England Set for Limited Lockdown to Slow Coronavirus

England Set for Limited Lockdown to Slow Coronavirus

LONDON—British Prime Minister Boris Johnson announced a nationwide lockdown in England, the latest move in a widening European effort to contain the coronavirus’s resurgence. From Thursday, bars, restaurants and nonessential stores must close, and people must stay at home, with limited exceptions for work, education and exercise, Mr. Johnson said at a news conference. Schools will remain open.

“We’ve got to be humble in the face of nature. In this country, alas, as across much of Europe, the virus is spreading even faster than the reasonable worst-case scenario of our scientific advisers,” he said.

“We will get through this, but we must act now to contain this autumn surge,” Mr. Johnson said, adding that he hoped the new restrictions could be eased in early December and families would be able to spend Christmas together.

As Europe sees record coronavirus cases and deaths, Slovakia is testing its entire adult population. WSJ’s Drew Hinshaw explains how mass testing in the small country could help control the virus without strict nationwide lockdowns. Photo: Radovan Stoklasa/Reuters

The new curbs come as hospitalizations and deaths from Covid-19 accelerate in the U.K. More than 10,000 people are currently in the hospital with Covid-19 and 326 new deaths were reported Saturday, according to official data. The number of infections since the pandemic began in the U.K. has now exceeded 1 million, though scientists caution the true number is likely higher due to limited testing earlier in the year.

The decision follows the imposition of similar restrictions in France and Germany earlier this week. Europe has become the epicenter of the world-wide coronavirus crisis, with the 27 nations of the European Union and the U.K. registering more than 195,000 daily cases on average over the past seven days.

The pandemic’s comeback in Europe following a summer lull has wrecked governments’ hopes of containing the virus with targeted measures aimed at localized flare-ups or tamping down transmission within certain groups, such as the young. It also threatens the region’s economic recovery.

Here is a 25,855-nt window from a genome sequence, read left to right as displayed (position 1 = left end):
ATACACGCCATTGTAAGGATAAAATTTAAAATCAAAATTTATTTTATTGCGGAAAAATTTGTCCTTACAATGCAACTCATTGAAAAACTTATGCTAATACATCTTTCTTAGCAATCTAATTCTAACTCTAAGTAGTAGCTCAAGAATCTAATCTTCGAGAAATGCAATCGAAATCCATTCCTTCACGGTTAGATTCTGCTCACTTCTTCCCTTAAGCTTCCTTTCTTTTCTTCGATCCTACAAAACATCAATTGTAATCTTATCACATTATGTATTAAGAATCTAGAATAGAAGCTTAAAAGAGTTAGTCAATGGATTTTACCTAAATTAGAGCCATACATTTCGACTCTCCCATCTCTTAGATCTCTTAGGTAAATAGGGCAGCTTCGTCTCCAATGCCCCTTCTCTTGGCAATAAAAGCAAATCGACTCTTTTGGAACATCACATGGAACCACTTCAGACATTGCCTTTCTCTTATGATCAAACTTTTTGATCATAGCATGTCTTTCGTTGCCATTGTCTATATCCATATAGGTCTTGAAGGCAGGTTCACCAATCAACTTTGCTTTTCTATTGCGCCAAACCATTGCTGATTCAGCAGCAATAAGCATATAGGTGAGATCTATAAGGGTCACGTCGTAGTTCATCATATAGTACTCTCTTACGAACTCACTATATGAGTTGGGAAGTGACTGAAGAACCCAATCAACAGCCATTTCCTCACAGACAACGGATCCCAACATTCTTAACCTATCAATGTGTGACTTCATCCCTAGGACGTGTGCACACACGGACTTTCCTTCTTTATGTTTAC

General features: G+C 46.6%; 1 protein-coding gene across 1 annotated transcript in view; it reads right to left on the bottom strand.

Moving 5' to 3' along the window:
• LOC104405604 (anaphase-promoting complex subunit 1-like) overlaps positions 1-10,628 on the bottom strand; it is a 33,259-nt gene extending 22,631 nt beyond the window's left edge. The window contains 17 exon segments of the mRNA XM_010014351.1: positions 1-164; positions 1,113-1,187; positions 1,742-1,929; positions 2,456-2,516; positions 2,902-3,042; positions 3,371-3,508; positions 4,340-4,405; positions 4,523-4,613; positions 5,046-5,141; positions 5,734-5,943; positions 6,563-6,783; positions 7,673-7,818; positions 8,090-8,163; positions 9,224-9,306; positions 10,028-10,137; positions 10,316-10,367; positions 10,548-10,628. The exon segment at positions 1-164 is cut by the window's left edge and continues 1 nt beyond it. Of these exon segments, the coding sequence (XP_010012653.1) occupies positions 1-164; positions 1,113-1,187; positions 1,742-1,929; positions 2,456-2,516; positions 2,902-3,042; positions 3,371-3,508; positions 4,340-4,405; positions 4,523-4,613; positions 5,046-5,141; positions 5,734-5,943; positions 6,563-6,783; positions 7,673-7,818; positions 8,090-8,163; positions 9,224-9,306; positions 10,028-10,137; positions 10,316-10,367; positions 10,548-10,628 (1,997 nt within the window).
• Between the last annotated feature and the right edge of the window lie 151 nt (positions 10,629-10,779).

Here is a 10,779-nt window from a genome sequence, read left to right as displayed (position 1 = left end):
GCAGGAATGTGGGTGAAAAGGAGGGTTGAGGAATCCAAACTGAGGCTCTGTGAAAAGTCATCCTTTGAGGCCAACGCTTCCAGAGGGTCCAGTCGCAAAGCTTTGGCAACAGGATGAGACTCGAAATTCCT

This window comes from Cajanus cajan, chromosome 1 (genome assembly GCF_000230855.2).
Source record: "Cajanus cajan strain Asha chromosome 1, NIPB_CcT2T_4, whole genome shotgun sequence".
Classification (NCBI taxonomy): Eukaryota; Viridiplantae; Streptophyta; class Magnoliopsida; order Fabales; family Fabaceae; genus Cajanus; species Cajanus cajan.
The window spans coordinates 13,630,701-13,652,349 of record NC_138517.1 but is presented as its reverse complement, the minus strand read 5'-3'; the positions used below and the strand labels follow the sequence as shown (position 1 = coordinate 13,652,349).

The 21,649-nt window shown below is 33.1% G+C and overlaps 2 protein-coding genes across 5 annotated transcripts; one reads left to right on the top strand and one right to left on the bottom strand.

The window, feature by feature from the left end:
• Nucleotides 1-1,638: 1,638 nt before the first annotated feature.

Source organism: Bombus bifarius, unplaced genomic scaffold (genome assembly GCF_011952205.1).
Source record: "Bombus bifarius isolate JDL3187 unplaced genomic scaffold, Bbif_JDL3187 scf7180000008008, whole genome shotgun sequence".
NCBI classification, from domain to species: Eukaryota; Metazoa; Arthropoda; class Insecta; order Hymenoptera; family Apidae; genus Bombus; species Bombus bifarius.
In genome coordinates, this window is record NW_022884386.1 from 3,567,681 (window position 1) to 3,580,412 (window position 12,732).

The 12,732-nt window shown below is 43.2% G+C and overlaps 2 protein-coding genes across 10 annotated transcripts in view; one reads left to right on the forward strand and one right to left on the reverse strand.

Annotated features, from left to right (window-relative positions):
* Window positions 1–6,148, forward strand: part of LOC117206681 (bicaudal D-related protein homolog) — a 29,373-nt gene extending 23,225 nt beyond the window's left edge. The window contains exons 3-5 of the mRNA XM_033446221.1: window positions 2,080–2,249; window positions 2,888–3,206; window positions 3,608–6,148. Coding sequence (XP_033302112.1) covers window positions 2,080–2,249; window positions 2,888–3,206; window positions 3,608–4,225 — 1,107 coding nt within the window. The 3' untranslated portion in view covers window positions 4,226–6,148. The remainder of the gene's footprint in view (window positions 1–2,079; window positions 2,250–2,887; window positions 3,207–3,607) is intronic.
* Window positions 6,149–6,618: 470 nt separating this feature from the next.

Residents shopped in Leeds, U.K., on Friday before new restrictions began.


Ioannis Alexopoulos/Zuma Press

The hope now in London, Paris and Berlin is that these new lockdowns will slow the transmission rate of the virus and prevent hospitals from being swamped with Covid-19 cases over the winter. Countries including Ireland and Belgium have also imposed tight restrictions on daily life and their economies.

Austria on Saturday announced a nationwide lockdown for the month of November. New restrictions will include a nighttime curfew and the closure of most services at restaurants, hotels, sports clubs and cultural institutions, Austrian Chancellor Sebastian Kurz said at a news conference. Schools and stores will be allowed to remain open.

The lockdown will start on Nov. 3 and last through the end of the month. New infections in Austria have risen above 5,000 a day in the Alpine nation of 9 million.

New restrictions, including mandatory mask-wearing indoors and outdoors, will take effect in Greece starting Tuesday. Other measures include a curfew and online learning at universities, while in Athens bars, restaurants, theaters, museums and gyms have been ordered to close.

Europe’s battle with Covid-19


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A lockdown in France began Friday. It requires people to remain inside their homes, while restaurants, bars and shops deemed nonessential will close. German state and federal authorities agreed to a one-month shutdown of restaurants, bars, fitness studios, concert halls and theaters, starting Monday. Hotels are barred from hosting tourists and public gatherings will be limited to 10 people from two households.

The restrictions in England are looser than the lockdown imposed in the spring. Factories and construction sites are allowed to remain open.

Similar curbs are already in place in Scotland, Wales and Northern Ireland, where regional administrations set their own public-health policies.

Mr. Johnson said a wage-subsidy program that had been due to expire this month will be extended until December.

He said he is optimistic that next year will be better thanks to improving treatments, the prospect of a vaccine in the first quarter and plans for mass testing for coronavirus cases in British towns and cities.

—Tom Fairless in Frankfurt contributed to this article.

Write to Jason Douglas at jason.douglas@wsj.com

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